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By Christine Schutt
OPEN ROAD INTEGRATED MEDIACopyright © 2004 Christine Schutt
All rights reserved.
She was on her knees and rubbing her back against parts of the house and backing into corners and sliding out from under curtains, rump polishing the floor, and she was saying, "Sit with me, Alice." She was saying, "Talk to me. Be a daughter. Tell me what you've been doing." She spoke uninflectedly, as if thinking of something else—the dishes to do, drawers to line, clotted screens to clean out with a toothpick. Handles missing, silver gone, and a Walter in the next room unwilling to leave!
Bitch, bitch, bitch, the sound the broomsticks made against the floor in Mother's nettled cleaning and talking to herself, asking, "What am I doing? What does it look like I am doing?"
"You are stupid," I overheard Walter say to my mother. "You'd be better off dead."
And Walter was as smart as any professor; he was the first to admit it, saying to my mother, "Why are you so stupid?" Stupid about composers and who was playing. Stupid about motherhood and about how much money she had. Why didn't she know, why didn't she plan ahead? Why was it always up to him to think it out for her? Walter sat in the armchair and sipped at his whiskey and held out a hand no one took.
All day he sipped warm whiskey from a highball glass. He smoked cigarettes; he listened to his records on Mother's stereo—crashing, oppressive, classical sound. If Walter spoke, it was to shout for it, "Louder!" when I was thinking the music was already too loud. Enough, I was thinking, creeping nearer to the stereo myself with other ideas for music. The composer's portrait on the long-playing album cover looked, I thought, like Walter. They shared a melancholy nose and disappointed mouth, old-fashioned eyeglasses, Einstein hair.
I never saw him in the sun or on a sidewalk, never at the porch or beside the car about to open a door for Mother. I never saw Walter laughing. The brown yolks of his eyes had broken and smeared to a dog-wild and wounded gaze. He was not handsome; yet I looked long at the length of him slant in a chair with his drink.
No man Mother knows seems to work. They go away sometimes in the day and come back wrinkled. They come back to us and sit half the night half concealed by the wing chair's wings. They drink and listen to music.
"The Germans," Walter said. "Schubert."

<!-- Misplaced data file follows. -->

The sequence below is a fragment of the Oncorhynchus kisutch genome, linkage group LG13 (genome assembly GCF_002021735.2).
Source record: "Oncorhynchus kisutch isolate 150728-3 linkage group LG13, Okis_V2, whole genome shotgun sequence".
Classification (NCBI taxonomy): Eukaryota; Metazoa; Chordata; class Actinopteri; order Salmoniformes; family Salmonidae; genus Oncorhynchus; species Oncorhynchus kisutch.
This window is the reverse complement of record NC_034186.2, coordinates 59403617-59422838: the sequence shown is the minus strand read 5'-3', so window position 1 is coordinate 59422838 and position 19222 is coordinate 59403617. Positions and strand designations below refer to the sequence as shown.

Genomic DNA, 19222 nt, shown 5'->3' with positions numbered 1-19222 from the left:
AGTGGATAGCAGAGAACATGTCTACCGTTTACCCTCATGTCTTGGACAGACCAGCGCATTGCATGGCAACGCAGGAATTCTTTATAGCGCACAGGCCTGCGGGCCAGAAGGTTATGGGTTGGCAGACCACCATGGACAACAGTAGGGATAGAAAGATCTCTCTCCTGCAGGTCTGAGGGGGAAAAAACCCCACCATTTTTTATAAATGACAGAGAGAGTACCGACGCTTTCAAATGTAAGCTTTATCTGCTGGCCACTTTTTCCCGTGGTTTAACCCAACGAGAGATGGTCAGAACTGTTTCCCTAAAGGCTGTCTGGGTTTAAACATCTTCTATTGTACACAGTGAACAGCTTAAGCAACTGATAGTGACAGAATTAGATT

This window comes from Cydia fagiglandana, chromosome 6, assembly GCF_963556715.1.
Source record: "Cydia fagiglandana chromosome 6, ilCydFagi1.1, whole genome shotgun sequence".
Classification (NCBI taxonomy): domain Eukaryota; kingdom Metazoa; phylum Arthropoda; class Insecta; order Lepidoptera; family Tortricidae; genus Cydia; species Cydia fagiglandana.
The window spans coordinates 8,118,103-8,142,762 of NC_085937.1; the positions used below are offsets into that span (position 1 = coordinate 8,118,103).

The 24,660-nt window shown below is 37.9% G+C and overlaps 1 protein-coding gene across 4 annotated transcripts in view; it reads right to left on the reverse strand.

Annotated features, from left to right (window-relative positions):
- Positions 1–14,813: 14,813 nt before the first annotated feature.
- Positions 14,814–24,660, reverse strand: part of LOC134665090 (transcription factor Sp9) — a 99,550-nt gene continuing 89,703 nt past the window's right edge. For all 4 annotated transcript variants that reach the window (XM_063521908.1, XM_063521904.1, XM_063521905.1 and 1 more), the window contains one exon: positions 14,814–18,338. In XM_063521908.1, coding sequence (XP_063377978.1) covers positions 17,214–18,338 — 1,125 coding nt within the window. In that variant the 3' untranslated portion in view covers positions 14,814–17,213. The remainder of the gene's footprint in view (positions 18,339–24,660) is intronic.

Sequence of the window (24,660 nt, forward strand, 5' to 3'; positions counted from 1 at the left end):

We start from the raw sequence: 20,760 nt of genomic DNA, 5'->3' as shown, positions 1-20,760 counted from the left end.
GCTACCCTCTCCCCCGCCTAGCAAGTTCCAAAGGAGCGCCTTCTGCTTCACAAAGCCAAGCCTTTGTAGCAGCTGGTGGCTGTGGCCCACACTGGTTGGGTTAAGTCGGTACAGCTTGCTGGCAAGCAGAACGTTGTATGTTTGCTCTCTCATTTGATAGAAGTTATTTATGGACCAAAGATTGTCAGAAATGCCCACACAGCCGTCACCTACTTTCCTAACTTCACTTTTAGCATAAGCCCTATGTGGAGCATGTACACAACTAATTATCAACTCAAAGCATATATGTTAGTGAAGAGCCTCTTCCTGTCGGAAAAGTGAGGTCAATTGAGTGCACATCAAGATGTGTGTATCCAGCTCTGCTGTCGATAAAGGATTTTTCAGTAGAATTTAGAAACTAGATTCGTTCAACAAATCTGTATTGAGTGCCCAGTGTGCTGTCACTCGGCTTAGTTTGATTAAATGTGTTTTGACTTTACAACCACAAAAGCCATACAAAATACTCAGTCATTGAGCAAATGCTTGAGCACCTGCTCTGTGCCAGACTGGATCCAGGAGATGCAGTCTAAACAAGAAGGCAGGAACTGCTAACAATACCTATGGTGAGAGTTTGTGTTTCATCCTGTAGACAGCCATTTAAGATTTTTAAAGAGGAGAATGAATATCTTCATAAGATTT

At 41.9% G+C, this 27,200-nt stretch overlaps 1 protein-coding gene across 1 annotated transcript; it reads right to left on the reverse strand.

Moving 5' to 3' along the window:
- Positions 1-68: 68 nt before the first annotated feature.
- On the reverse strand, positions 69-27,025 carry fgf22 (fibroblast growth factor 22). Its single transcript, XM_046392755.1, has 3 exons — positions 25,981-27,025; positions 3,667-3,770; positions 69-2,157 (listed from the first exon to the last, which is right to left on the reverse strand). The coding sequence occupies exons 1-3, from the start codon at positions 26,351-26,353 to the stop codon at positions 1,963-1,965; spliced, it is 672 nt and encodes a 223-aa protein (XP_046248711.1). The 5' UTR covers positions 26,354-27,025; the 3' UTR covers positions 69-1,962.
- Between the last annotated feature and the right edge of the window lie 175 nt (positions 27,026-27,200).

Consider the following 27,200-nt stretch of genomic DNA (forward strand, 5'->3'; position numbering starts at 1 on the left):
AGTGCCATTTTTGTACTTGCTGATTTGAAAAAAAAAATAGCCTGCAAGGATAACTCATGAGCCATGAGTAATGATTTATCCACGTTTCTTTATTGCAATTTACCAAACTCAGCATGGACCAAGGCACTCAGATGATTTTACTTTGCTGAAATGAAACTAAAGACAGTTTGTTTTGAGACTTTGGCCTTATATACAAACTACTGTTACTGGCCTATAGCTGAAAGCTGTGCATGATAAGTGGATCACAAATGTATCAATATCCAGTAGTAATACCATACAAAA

Sometimes I found Walter crying in the chair, and once I found him in the morning on the downstairs couch in a twisted sheet with Mother.
With my father it had been different.
At the restaurant one winter afternoon, months before he died, we made a scene; we dragged the waiter into our story; we were the last to leave. I danced around the heavy black tables and the matching chairs; I spun on the barstools and watched the TV. Mother cried, and she let herself be kissed.
"We're drunk," Mother said. "We are."
"Open wide," my father was saying to her and then to me, "open wider."
One winter afternoon—an entire winter—it was my father who was taking us. Father and Mother and I, we were going to Florida—who knew for how long? I listened in at the breakfast table whenever I heard talk of sunshine. I asked questions about our living there that made them smile. We all smiled a lot at the breakfast table. We ate sectioned fruit capped with bleedy maraschinos—my favorite! The squeezed juice of the grapefruit was grainy with sugar and pulpy, sweet, pink. "Could I have more?" I asked, and my father said sure. In Florida, he said it was good health all the time. No winter coats in Florida, no boots, no chains, no salt, no plows and shovels. In the balmy state of Florida, fruit fell in the meanest yard. Sweets, nuts, saltwater taffies in seashell colors. In the Florida we were headed for the afternoon was swizzled drinks and cherries to eat, stem and all: "Here's to you, here's to me, here's to our new home!" One winter afternoon in our favorite restaurant, there was Florida in our future while I was licking at the foam on the fluted glass, biting the rind and licking sugar, waiting for what was promised: the maraschino cherry, ever-sweet every time.
A different winter and a different kind of winter, the air peated with dark and me swimming through it, I saw, or thought I saw, the car's red lights receding: good-bye, good-bye. By then Mother's nose had been broken, so that whenever she spoke, she sounded stuffed up. "Good-bye, good-riddance," she was saying to Walter when we were caught up in our Florida.
Mother promised that in our Florida, hers and mine, we would get a bird, a large, showy bird, a talker, someone who could say more than "hiya" and his name, but a sleek and brightly beaked bird—a talker, excited, scrabbling on the bar, saying, "Alice, Alice"—a bird that would live on and on, not some dumb Polly.
Mother promised that in Florida I could hold the hand mirror to the sun to start a fire; in Florida there would be no need of matches. "The heat," she said, "the steamy heat, the pink sand. Try to imagine."
Mother's toenails winked in the foil bed we knew for Florida. Her toenails were polished in a black-red put on thick. Her fingernails she wore as they were: skin-colored, square-cut, clear. The ragged moons on some nails she showed me signaled deprivations—not enough milk or an unrelieved fever—such losses, experienced in a mother's womb, could be read on the teeth, Mother told me, when the teeth were discolored. She said, "Look at Walter." Mother's terrible Walter had grown up in a place always warm and yet his smile, Mother said, revealed his sorrows.